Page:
4
views
0
recommends
+1 Recommend
0 collections
    0
    shares
      • Record: found
      • Abstract: found
      • Article: found
      Is Open Access

      How subtle changes in 3D structure can create large changes in transcription

      research-article

      Read this article at

      Bookmark
          There is no author summary for this article yet. Authors can add summaries to their articles on ScienceOpen to make them more accessible to a non-specialist audience.

          Abstract

          Animal genomes are organized into topologically associated domains (TADs). TADs are thought to contribute to gene regulation by facilitating enhancer-promoter (E-P) contacts within a TAD and preventing these contacts across TAD borders. However, the absolute difference in contact frequency across TAD boundaries is usually less than 2-fold, even though disruptions of TAD borders can change gene expression by 10-fold. Existing models fail to explain this hypersensitive response. Here, we propose a futile cycle model of enhancer-mediated regulation that can exhibit hypersensitivity through bistability and hysteresis. Consistent with recent experiments, this regulation does not exhibit strong correlation between E-P contact and promoter activity, even though regulation occurs through contact. Through mathematical analysis and stochastic simulation, we show that this system can create an illusion of E-P biochemical specificity and explain the importance of weak TAD boundaries. It also offers a mechanism to reconcile apparently contradictory results from recent global TAD disruption with local TAD boundary deletion experiments. Together, these analyses advance our understanding of cis-regulatory contacts in controlling gene expression and suggest new experimental directions.

          Related collections

          Most cited references92

          • Record: found
          • Abstract: found
          • Article: not found

          A 3D map of the human genome at kilobase resolution reveals principles of chromatin looping.

          We use in situ Hi-C to probe the 3D architecture of genomes, constructing haploid and diploid maps of nine cell types. The densest, in human lymphoblastoid cells, contains 4.9 billion contacts, achieving 1 kb resolution. We find that genomes are partitioned into contact domains (median length, 185 kb), which are associated with distinct patterns of histone marks and segregate into six subcompartments. We identify ∼10,000 loops. These loops frequently link promoters and enhancers, correlate with gene activation, and show conservation across cell types and species. Loop anchors typically occur at domain boundaries and bind CTCF. CTCF sites at loop anchors occur predominantly (>90%) in a convergent orientation, with the asymmetric motifs "facing" one another. The inactive X chromosome splits into two massive domains and contains large loops anchored at CTCF-binding repeats. Copyright © 2014 Elsevier Inc. All rights reserved.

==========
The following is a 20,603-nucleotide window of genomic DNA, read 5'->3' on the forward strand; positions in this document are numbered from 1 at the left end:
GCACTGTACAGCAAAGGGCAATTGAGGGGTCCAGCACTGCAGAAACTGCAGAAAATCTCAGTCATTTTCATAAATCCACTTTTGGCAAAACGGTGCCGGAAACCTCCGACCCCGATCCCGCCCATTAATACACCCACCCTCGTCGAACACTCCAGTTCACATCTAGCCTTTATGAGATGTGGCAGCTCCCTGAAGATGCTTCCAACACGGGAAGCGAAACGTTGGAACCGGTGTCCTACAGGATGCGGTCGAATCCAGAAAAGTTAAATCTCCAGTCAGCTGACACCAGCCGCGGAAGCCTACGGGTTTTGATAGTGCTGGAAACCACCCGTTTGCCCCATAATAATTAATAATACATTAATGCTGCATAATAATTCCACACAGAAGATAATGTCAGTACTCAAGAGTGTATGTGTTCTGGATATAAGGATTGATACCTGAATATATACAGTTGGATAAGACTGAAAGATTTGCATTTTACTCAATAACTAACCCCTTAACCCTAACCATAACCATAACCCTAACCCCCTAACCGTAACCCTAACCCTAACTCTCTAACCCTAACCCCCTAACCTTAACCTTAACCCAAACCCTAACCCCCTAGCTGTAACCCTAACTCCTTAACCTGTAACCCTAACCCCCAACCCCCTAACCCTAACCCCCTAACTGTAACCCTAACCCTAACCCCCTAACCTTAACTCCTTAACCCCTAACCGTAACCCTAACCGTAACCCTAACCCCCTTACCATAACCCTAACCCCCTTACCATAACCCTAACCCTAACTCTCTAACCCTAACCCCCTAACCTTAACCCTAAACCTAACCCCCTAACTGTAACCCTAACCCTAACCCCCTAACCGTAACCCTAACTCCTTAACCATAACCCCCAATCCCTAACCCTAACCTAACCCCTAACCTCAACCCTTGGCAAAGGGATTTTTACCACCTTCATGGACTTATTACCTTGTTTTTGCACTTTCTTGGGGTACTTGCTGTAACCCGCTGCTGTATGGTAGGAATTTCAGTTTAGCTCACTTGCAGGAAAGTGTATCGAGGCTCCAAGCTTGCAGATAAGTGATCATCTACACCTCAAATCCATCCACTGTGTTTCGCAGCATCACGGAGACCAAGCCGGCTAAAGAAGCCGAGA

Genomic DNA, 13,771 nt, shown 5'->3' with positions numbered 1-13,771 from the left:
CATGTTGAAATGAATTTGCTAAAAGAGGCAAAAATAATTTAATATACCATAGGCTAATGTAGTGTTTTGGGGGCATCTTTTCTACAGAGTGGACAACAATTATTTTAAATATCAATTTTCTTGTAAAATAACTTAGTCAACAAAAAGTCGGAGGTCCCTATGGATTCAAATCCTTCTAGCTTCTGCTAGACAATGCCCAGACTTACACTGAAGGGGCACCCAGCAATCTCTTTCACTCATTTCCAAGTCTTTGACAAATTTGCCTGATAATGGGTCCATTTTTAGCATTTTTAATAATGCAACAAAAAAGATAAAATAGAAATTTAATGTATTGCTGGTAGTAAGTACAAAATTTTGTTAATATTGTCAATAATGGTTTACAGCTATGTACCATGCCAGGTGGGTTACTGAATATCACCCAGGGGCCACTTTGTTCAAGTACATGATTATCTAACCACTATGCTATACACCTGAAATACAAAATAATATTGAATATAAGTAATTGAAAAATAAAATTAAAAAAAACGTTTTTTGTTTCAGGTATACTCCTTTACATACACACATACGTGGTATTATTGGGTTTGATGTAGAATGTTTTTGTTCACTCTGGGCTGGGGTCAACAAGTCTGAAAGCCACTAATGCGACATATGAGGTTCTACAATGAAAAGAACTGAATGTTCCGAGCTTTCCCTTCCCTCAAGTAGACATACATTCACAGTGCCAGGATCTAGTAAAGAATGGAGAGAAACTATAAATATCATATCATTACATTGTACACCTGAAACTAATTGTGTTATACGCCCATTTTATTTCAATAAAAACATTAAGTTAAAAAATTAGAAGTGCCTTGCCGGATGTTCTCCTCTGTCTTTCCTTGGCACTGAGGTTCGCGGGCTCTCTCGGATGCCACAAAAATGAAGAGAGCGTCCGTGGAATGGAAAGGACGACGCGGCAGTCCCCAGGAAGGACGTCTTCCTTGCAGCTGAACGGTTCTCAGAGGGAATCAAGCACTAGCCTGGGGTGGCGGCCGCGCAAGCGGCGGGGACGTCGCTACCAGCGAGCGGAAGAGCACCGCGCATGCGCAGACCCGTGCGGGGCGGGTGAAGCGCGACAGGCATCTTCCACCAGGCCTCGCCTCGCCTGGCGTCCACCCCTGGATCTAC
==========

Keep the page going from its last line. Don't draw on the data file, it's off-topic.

Bookmark
            • Record: found
            • Abstract: found
            • Article: not found

            Topological Domains in Mammalian Genomes Identified by Analysis of Chromatin Interactions

            The spatial organization of the genome is intimately linked to its biological function, yet our understanding of higher order genomic structure is coarse, fragmented and incomplete. In the nucleus of eukaryotic cells, interphase chromosomes occupy distinct chromosome territories (CT), and numerous models have been proposed for how chromosomes fold within CTs 1 . These models, however, provide only few mechanistic details about the relationship between higher order chromatin structure and genome function. Recent advances in genomic technologies have led to rapid revolutions in the study of 3D genome organization. In particular, Hi-C has been introduced as a method for identifying higher order chromatin interactions genome wide 2 . In the present study, we investigated the 3D organization of the human and mouse genomes in embryonic stem cells and terminally differentiated cell types at unprecedented resolution. We identify large, megabase-sized local chromatin interaction domains, which we term “topological domains”, as a pervasive structural feature of the genome organization. These domains correlate with regions of the genome that constrain the spread of heterochromatin. The domains are stable across different cell types and highly conserved across species, suggesting that topological domains are an inherent property of mammalian genomes. Lastly, we find that the boundaries of topological domains are enriched for the insulator binding protein CTCF, housekeeping genes, tRNAs, and SINE retrotransposons, suggesting that these factors may play a role in establishing the topological domain structure of the genome.